As we finished our wine tasting session, a luxurious car pulled up.  Everyone at the table wondered what it was.  Now, my Top Gear watching friends will be proud of me, as I instantly recognized it as a Maserati Quattroporte, based solely on the front quarter panel vents just near the wheel arch.  It was the owner’s, a man who himself had carried on the family tradition for all these years.  He came in to greet us, though his real audience was a local trade association of eateries and chefs, who likely meant big business for his company.

Full of wine, we returned to Asti for dinner.  I had a Caprese salad of tomatoes and buffalo mozzarella, then a porcini risotto.  Tomorrow we’re going to Lake Como.

Italy 2007, Day 7

Italy 2007: Day 7

I woke up this morning and I could hear the rain coming down in the streets of La Spezia, the grinding sound of steel wheels on the nearby train station of incoming trains.  The idea was to climb the hiking trail of Cinque Terre, the five villages that dot the rugged, rocky coast of the Mediterranean.  That wasn’t going to happen, which was fine by me, because my stomach had caught up with a full week of eating rich, delicious food while simultaneously dragging pounds of equipment thousands of steps up and down every torre, duomo and piazza so far.

We tried our luck at Riomaggiore, where the drizzle grew to a full on downpour.  Even in the full bore rainstorm with winds coming from the sea, abnormal for the usually calm Med, the first town was beautiful in its colourful houses and buildings staggered haphazardly.

Continuing on to Vernazza, the largest and most picturesque of the five, we were greeted by brightly coloured fishing boats and fishermen going out to make their catches.  By then the rain had stopped and we had precious time to enjoy the local village, filled with shops and stores.  We also had lunch up on the highest point in the area, just below a castle ruin which we later went up and explored.  For lunch I had a spaghetti with clams, langoustines and mussels freshly caught from the sea.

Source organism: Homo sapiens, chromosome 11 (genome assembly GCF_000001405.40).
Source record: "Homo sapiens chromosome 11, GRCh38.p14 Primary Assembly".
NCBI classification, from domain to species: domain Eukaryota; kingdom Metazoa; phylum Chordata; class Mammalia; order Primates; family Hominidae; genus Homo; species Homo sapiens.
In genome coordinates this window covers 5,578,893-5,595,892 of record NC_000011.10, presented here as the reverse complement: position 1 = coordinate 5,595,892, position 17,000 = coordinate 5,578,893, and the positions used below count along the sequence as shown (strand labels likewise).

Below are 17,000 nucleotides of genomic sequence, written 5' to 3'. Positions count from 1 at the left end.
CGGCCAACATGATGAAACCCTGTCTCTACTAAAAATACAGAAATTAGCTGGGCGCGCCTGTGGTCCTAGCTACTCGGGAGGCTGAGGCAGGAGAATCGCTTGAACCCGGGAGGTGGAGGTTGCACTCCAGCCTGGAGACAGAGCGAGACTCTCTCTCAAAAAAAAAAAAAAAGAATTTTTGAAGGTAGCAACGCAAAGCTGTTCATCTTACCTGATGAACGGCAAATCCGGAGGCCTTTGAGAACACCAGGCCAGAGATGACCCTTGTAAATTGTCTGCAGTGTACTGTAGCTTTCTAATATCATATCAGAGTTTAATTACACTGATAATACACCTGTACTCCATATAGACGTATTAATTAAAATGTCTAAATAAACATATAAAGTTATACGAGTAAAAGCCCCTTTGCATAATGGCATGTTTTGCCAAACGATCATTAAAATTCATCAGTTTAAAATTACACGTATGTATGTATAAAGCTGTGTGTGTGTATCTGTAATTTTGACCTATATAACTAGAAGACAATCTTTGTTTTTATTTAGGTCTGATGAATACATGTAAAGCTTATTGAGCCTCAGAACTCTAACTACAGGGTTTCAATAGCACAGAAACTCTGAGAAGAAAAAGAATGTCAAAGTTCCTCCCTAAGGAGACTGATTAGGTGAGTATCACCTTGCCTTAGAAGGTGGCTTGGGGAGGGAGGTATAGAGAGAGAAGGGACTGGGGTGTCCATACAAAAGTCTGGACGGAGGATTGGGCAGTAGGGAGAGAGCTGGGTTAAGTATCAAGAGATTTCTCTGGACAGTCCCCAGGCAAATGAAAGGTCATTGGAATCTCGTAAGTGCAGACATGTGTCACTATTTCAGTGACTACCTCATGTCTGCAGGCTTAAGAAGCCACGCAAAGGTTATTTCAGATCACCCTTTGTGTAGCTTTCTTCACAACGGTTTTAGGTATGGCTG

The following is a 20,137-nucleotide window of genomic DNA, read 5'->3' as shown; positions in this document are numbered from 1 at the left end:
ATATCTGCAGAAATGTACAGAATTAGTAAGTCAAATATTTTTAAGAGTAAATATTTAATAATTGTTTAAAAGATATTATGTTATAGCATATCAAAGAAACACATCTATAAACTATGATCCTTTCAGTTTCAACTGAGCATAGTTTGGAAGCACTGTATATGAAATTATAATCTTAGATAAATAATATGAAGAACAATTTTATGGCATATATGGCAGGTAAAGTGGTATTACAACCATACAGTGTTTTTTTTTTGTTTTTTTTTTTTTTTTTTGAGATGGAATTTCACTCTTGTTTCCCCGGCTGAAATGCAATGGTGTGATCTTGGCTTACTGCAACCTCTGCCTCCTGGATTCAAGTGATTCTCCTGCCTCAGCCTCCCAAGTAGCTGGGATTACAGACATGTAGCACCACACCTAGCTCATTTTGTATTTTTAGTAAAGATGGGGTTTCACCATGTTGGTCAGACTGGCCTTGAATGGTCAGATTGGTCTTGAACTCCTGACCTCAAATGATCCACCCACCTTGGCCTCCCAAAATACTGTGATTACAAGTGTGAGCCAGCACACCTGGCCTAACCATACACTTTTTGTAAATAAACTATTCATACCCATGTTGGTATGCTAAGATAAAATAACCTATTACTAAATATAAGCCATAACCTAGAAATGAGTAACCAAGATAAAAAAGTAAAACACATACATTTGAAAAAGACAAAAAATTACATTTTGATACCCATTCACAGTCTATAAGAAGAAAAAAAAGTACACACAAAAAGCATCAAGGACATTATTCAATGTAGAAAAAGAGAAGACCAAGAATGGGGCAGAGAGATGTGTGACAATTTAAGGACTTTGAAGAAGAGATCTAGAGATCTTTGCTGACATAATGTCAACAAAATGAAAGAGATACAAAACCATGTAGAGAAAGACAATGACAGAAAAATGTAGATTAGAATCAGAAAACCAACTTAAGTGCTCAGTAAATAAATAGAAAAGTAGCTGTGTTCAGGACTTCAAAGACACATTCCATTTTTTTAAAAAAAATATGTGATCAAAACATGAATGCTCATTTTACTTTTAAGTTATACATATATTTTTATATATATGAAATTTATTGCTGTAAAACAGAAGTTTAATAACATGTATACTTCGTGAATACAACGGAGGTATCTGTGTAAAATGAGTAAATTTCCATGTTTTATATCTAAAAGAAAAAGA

We tried out luck at Corniglia, walking up several flights of stairs but decided to return back down to the train station to catch the train to Manarola, a town popular with German tourists.  All throughout the course of the day we had been dodging tourist groups, at first a bunch of Italian teens on a school trip, later, a set of Americans off of a cruise liner who claimed one of our group was scaring a baby because she was wearing a toque.  After all the running for trains, I need a break and sat at a pizza shop and had a drink.  The pizzeria had a really beautiful selection of pizzas including one with just big onions, another with tomatoes, a wholly pesto covered one.  They looked incredibly delicious except I’d already had a heavy lunch.

Eventually we made our way back to La Spezia.  Although the rain really hampered our sightseeing today, we made the best of it and at least got the chance to visit these little coastal towns.  Though I suspect, privately, had we taken the hike along the trails that connect the towns, I think I would have collapsed.  I was completely beat by the end of today as it stands.

Tomorrow we are leaving late in the morning for Asti and onwards to Lake Como.

Italy 2007, Day 6

Italy 2007: Day 6

News of the day:  Every trip I have some sort of accident–Today I dropped the 24-70mm.  Call it the lack of sleep, the exertion of climbing basilica stairs or the limoncello, but here I was in the La Spezia train station and the camera slipped out of my hand.  Thankfully it hit my toe and then the hood landed on the ground, falling only a total of two feet.  Disaster averted.  Damn my foot hurts.

This morning was not much better than yesterday.  Still raining, we went to the train station and took a train to Pisa, home of the famed tower.  Some of us decided to climb the tower, laughing off the small 200-plus steps in comparison to our previous 464-step Florence Duomo climb.

Climbing the tower is unusual, the steps and the inclination of the tower make you feel like you are falling forward or just walking normally at some points.  Eventually getting to the top, you are rewarded with a view of the surrounding area, which, given the weather wasn’t so interesting.

By the time we left the sun was coming out, making for some good photos.  Most people really only come to Pisa for the leaning tower, so we got back onto the train and continued to La Spezia, at the foot of the famed Cinque Terre or “Five Lands”.

Tonight we traveled to the furthest of the Cinque Terre towns, Monterosso, which is about 20 minutes by train from La Spezia, where we are staying.  We walked along the stunning beach, staring out into the Mediterrean.  One of the specialties of Cinque Terre is a drink called Limoncello, which is a lemon liqueur.  It is has something like 30% alcohol content and tastes like Lemon Meringue pie filling, mixed with booze.  Pretty powerful.  The first sip had a burning sensation, but the subsequent ones were much smoother.  It has a unique, sweet taste.  The bunch of us sat around the streets of Monterosso drinking this in what one of our group termed “NyQuil cups”.  At dinner, being a coastal town, I had seafood with pasta, my ravioli came with two large langoustines still in shell.  Others had pasta of squid ink and a paella of seafood with mussels and spaghetti noodles.